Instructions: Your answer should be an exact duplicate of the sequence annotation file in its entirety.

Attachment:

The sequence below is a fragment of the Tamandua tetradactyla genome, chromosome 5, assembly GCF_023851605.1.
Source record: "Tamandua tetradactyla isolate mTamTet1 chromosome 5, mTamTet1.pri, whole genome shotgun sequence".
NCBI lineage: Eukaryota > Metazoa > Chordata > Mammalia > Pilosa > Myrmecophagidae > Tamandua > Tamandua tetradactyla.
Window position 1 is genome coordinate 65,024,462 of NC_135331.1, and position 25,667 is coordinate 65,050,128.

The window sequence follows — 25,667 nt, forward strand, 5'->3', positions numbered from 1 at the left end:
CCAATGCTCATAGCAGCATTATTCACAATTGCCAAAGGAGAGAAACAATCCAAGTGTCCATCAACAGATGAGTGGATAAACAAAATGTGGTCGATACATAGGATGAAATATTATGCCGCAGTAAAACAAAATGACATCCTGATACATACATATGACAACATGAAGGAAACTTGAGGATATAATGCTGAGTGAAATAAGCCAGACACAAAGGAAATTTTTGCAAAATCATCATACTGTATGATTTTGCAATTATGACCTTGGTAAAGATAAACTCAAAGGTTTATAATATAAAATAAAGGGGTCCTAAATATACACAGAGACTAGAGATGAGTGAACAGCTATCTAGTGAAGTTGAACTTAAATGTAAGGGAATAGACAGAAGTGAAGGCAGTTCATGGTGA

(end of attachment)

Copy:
The sequence below is a fragment of the Tamandua tetradactyla genome, chromosome 5, assembly GCF_023851605.1.
Source record: "Tamandua tetradactyla isolate mTamTet1 chromosome 5, mTamTet1.pri, whole genome shotgun sequence".
NCBI lineage: Eukaryota > Metazoa > Chordata > Mammalia > Pilosa > Myrmecophagidae > Tamandua > Tamandua tetradactyla.
Window position 1 is genome coordinate 65,024,462 of NC_135331.1, and position 25,667 is coordinate 65,050,128.

The window sequence follows — 25,667 nt, forward strand, 5'->3', positions numbered from 1 at the left end:
CCAATGCTCATAGCAGCATTATTCACAATTGCCAAAGGAGAGAAACAATCCAAGTGTCCATCAACAGATGAGTGGATAAACAAAATGTGGTCGATACATAGGATGAAATATTATGCCGCAGTAAAACAAAATGACATCCTGATACATACATATGACAACATGAAGGAAACTTGAGGATATAATGCTGAGTGAAATAAGCCAGACACAAAGGAAATTTTTGCAAAATCATCATACTGTATGATTTTGCAATTATGACCTTGGTAAAGATAAACTCAAAGGTTTATAATATAAAATAAAGGGGTCCTAAATATACACAGAGACTAGAGATGAGTGAACAGCTATCTAGTGAAGTTGAACTTAAATGTAAGGGAATAGACAGAAGTGAAGGCAGTTCATGGTGA